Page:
evidence. . . . This was done notwithstanding the Inventors’ knowledge that Mr. Barlage had practiced the claimed method in June 2003 and they had offered to sell the claimed invention to Agri-Energy in July or early August of 2003. See Rohm & Haas Co. v. Crystal Chem. Co., 722 F.2d 1556 (Fed. Cir. 1983) (“[T]here is no room to argue that submission of false affidavits is not material.”). . . . The District Court did not abuse its discretion in concluding that the “patently false” statement in the First Cantrell Declaration was material and supported its intent to deceive determination.

Fifth, the District Court explained that the Inventors’ and Cantor Colburn’s failure to correct the false declaration in the ’484 patent prosecution was “strong evidence of intentional deceit[.]”  . . . Based on this evidence, we conclude that the District Court did not abuse its discretion in concluding that, by clear and convincing evidence, the single most reasonable inference to be drawn from the record was that the Inventors and Cantor Colburn intended to deceive the
USPTO.

Affirmed.

UK out of Unified Patent Court

The Unified Patent Court was a nice idea. Enforce your European patent with one single patent infringement lawsuit rather than going nation-by-nation. The UK was an integral UPC member — although always with some trepidation about handing power over to a continental court to decide issues of the UK marketplace.  The British Exit (BREXIT) from European Union (EU) raised some concerns regarding the ongoing viability of the UPC. However, UK leaders repeatedly indicated that they would continue participating in the Unified Patent Court.  That resolution has now changed — the UK government has now announced that the UK will no longer participate in the court or its creation.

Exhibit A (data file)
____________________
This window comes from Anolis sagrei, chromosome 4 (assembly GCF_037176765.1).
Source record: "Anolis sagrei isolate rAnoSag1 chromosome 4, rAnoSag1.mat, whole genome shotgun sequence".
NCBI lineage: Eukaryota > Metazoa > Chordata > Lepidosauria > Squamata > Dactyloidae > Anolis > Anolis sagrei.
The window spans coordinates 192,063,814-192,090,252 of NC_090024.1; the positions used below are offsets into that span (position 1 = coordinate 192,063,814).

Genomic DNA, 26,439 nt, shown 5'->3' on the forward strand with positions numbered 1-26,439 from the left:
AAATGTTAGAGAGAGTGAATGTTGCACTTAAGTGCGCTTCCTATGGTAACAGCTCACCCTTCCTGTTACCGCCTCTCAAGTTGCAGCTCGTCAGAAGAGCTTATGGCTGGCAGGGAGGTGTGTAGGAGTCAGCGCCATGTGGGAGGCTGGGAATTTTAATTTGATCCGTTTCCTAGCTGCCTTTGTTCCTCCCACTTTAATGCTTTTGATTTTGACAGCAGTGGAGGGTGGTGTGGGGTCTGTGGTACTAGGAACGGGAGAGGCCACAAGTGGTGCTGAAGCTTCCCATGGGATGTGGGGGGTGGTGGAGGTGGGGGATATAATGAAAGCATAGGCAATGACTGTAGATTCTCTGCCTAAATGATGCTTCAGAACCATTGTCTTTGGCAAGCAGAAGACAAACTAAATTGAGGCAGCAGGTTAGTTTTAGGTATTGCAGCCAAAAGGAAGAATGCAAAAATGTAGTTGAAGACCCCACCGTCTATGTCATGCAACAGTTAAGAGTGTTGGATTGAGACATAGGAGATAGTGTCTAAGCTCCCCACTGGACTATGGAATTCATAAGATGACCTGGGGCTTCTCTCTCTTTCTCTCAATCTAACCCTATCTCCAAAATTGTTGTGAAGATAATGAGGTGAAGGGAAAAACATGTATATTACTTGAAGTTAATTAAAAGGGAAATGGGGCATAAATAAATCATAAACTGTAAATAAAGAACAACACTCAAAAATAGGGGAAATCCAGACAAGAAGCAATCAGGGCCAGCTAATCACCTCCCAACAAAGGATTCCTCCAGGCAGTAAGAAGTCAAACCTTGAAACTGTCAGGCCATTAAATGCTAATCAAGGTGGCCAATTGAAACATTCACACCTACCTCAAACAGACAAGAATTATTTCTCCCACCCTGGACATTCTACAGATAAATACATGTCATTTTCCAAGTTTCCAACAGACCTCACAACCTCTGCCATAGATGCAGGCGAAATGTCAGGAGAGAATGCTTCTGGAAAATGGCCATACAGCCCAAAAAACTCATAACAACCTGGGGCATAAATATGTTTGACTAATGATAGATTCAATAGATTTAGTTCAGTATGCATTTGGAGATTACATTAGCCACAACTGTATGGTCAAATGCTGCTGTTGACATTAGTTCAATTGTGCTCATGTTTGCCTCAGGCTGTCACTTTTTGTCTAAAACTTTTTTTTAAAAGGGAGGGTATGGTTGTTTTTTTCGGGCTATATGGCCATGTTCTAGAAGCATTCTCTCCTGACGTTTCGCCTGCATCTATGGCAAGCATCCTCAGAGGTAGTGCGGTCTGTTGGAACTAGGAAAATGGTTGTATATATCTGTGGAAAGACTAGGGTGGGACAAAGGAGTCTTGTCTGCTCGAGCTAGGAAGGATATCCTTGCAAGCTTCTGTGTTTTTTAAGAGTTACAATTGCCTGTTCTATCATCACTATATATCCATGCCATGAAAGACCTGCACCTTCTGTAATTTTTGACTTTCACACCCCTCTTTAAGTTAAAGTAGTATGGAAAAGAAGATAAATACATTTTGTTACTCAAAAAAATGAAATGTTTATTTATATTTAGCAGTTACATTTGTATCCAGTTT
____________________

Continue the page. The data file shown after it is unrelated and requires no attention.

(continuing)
The UK will not be seeking involvement in the unitary patent/UPC system. Participating in a court that applies EU law and bound by the Court of Justice of the European Union (CJEU) is inconsistent with our aims of becoming an independent self-governing nation.”

[Quote of UK Gov’t Spokesperson via Sarah Morgan @ the World Intellectual Property Review]

Image result for European Union’s Member State

No Trademark for THE JOINT

by Dennis Crouch

In re JC Hospitality LLC (Fed. Cir. 2020) (nonprecedential)

In its decision, the Federal Circuit has affirmed a TTAB decision refusing to register THE JOINT either for nightclub services (Class 41) or a bar (Class 43).  JC Hospitality owns the Hard Rock Hotel and Casino in Las Vegas, Nevada — location of “the JOINT” which has been in operation since 1995.